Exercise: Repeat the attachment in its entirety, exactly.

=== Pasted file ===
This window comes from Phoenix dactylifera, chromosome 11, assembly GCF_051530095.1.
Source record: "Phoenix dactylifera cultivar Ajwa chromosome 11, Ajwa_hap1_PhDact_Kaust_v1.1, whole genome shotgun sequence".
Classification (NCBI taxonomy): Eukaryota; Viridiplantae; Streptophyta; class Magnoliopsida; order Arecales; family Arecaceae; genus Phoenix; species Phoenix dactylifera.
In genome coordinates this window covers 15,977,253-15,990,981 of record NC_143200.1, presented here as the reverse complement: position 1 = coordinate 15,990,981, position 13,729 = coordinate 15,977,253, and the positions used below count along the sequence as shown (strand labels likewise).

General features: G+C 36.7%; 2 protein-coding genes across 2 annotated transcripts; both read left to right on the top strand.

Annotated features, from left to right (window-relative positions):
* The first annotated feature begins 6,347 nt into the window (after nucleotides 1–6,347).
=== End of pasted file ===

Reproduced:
This window comes from Phoenix dactylifera, chromosome 11, assembly GCF_051530095.1.
Source record: "Phoenix dactylifera cultivar Ajwa chromosome 11, Ajwa_hap1_PhDact_Kaust_v1.1, whole genome shotgun sequence".
Classification (NCBI taxonomy): Eukaryota; Viridiplantae; Streptophyta; class Magnoliopsida; order Arecales; family Arecaceae; genus Phoenix; species Phoenix dactylifera.
In genome coordinates this window covers 15,977,253-15,990,981 of record NC_143200.1, presented here as the reverse complement: position 1 = coordinate 15,990,981, position 13,729 = coordinate 15,977,253, and the positions used below count along the sequence as shown (strand labels likewise).

General features: G+C 36.7%; 2 protein-coding genes across 2 annotated transcripts; both read left to right on the top strand.

Annotated features, from left to right (window-relative positions):
* The first annotated feature begins 6,347 nt into the window (after nucleotides 1–6,347).